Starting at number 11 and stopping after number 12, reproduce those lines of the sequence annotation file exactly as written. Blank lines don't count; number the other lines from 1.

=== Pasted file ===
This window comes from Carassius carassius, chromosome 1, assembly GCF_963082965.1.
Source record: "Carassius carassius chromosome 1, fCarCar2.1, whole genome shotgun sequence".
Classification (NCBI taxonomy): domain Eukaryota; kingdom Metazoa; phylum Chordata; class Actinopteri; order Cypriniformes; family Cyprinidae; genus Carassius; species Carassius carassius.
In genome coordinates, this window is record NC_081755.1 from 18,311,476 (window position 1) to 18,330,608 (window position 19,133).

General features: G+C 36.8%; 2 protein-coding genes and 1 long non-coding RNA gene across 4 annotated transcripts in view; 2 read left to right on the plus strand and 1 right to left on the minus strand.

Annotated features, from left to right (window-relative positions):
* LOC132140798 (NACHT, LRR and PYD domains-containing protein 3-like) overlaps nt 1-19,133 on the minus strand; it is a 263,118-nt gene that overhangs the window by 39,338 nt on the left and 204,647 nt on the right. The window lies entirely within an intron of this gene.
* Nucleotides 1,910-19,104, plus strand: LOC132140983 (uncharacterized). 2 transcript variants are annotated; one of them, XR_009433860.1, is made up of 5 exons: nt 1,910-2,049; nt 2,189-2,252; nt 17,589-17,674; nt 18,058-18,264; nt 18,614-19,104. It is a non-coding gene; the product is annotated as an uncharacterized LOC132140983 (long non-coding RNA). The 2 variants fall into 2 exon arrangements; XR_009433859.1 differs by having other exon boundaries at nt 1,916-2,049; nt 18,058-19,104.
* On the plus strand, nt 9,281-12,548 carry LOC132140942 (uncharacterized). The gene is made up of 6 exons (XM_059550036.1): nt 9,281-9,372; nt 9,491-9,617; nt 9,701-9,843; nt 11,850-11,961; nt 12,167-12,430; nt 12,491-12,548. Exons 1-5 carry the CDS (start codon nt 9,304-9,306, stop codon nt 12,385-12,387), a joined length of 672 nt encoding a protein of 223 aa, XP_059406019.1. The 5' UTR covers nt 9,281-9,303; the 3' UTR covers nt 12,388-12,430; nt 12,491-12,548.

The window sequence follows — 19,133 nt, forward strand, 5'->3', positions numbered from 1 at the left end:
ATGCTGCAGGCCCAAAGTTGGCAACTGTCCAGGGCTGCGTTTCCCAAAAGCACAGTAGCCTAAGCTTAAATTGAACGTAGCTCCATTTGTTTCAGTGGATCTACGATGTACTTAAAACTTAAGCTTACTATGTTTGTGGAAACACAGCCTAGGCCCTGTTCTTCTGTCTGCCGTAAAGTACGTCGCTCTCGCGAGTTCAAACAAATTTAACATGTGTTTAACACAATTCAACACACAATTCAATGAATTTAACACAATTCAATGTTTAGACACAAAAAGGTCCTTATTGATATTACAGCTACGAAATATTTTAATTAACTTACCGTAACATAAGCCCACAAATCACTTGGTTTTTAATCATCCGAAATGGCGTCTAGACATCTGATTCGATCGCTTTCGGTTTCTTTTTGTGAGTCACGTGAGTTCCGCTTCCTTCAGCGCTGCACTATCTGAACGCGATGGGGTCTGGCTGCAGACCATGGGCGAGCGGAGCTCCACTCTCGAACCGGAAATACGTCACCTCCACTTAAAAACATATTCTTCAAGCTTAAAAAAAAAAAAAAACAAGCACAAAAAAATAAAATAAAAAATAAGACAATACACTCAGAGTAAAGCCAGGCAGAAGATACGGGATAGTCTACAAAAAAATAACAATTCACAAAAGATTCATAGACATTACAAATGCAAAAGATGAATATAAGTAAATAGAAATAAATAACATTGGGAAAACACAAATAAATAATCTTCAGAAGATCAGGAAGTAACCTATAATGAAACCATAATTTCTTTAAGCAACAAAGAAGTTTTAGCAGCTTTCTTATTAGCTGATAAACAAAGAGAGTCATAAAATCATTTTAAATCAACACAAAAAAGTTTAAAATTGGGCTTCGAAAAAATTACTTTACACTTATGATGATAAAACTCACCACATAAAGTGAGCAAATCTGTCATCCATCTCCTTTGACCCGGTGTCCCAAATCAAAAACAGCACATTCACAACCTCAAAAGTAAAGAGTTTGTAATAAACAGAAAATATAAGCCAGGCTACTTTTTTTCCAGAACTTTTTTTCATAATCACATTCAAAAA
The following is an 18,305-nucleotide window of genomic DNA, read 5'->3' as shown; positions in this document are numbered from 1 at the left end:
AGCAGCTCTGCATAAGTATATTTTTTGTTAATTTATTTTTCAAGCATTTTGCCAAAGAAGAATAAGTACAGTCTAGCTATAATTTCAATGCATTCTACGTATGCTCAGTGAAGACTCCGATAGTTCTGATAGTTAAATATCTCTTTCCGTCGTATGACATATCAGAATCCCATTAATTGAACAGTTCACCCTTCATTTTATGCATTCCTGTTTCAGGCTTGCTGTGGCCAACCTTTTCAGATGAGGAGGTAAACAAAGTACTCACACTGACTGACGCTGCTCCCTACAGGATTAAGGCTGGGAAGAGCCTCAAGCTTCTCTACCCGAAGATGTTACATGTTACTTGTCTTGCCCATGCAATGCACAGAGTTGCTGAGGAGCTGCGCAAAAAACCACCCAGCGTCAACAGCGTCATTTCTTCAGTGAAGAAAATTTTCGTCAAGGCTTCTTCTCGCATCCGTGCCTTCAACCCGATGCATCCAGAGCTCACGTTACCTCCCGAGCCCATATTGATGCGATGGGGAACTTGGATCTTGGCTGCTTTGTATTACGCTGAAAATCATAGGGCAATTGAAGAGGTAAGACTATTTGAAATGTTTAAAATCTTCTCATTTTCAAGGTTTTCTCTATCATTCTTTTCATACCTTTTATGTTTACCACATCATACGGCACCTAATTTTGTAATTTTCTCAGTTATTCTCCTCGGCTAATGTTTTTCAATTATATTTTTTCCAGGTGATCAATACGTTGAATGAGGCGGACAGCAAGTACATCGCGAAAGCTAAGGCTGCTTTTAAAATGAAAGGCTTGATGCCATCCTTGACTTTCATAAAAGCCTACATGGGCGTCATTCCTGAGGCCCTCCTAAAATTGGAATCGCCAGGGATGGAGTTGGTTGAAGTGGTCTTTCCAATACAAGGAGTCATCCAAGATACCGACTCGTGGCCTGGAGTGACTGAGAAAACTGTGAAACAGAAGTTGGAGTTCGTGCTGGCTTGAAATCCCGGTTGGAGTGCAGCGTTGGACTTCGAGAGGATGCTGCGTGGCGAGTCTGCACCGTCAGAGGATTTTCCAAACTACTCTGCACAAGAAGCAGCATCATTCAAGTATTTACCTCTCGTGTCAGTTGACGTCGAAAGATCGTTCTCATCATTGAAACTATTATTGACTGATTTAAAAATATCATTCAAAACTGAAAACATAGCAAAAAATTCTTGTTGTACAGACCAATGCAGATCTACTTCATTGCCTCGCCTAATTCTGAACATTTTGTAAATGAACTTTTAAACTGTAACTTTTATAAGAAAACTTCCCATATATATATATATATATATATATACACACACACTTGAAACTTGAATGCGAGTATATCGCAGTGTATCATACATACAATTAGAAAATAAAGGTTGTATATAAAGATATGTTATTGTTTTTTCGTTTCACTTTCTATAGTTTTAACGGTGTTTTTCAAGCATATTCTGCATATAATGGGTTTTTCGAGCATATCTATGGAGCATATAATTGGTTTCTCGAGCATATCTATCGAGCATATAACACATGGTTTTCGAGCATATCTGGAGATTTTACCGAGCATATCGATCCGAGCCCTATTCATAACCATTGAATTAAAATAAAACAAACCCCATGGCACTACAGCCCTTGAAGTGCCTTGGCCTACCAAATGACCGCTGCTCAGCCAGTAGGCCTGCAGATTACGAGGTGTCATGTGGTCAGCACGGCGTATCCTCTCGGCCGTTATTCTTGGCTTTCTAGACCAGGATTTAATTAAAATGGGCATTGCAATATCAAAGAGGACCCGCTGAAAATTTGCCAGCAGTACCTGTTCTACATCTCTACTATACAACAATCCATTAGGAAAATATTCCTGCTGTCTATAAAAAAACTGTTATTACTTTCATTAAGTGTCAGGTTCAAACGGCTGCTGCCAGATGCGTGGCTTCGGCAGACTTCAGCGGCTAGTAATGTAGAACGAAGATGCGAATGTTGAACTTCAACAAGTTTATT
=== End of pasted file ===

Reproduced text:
ATGCTGCAGGCCCAAAGTTGGCAACTGTCCAGGGCTGCGTTTCCCAAAAGCACAGTAGCCTAAGCTTAAATTGAACGTAGCTCCATTTGTTTCAGTGGATCTACGATGTACTTAAAACTTAAGCTTACTATGTTTGTGGAAACACAGCCTAGGCCCTGTTCTTCTGTCTGCCGTAAAGTACGTCGCTCTCGCGAGTTCAAACAAATTTAACATGTGTTTAACACAATTCAACACACAATTCAATGAATTTAACACAATTCAATGTTTAGACACAAAAAGGTCCTTATTGATATTACAGCTACGAAATATTTTAATTAACTTACCGTAACATAAGCCCACAAATCACTTGGTTTTTAATCATCCGAAATGGCGTCTAGACATCTGATTCGATCGCTTTCGGTTTCTTTTTGTGAGTCACGTGAGTTCCGCTTCCTTCAGCGCTGCACTATCTGAACGCGATGGGGTCTGGCTGCAGACCATGGGCGAGCGGAGCTCCACTCTCGAACCGGAAATACGTCACCTCCACTTAAAAACATATTCTTCAAGCTTAAAAAAAAAAAAAAACAAGCACAAAAAAATAAAATAAAAAATAAGACAATACACTCAGAGTAAAGCCAGGCAGAAGATACGGGATAGTCTACAAAAAAATAACAATTCACAAAAGATTCATAGACATTACAAATGCAAAAGATGAATATAAGTAAATAGAAATAAATAACATTGGGAAAACACAAATAAATAATCTTCAGAAGATCAGGAAGTAACCTATAATGAAACCATAATTTCTTTAAGCAACAAAGAAGTTTTAGCAGCTTTCTTATTAGCTGATAAACAAAGAGAGTCATAAAATCATTTTAAATCAACACAAAAAAGTTTAAAATTGGGCTTCGAAAAAATTACTTTACACTTATGATGATAAAACTCACCACATAAAGTGAGCAAATCTGTCATCCATCTCCTTTGACCCGGTGTCCCAAATCAAAAACAGCACATTCACAACCTCAAAAGTAAAGAGTTTGTAATAAACAGAAAATATAAGCCAGGCTACTTTTTTTCCAGAACTTTTTTTCATAATCACATTCAAAAA
The following is an 18,305-nucleotide window of genomic DNA, read 5'->3' as shown; positions in this document are numbered from 1 at the left end: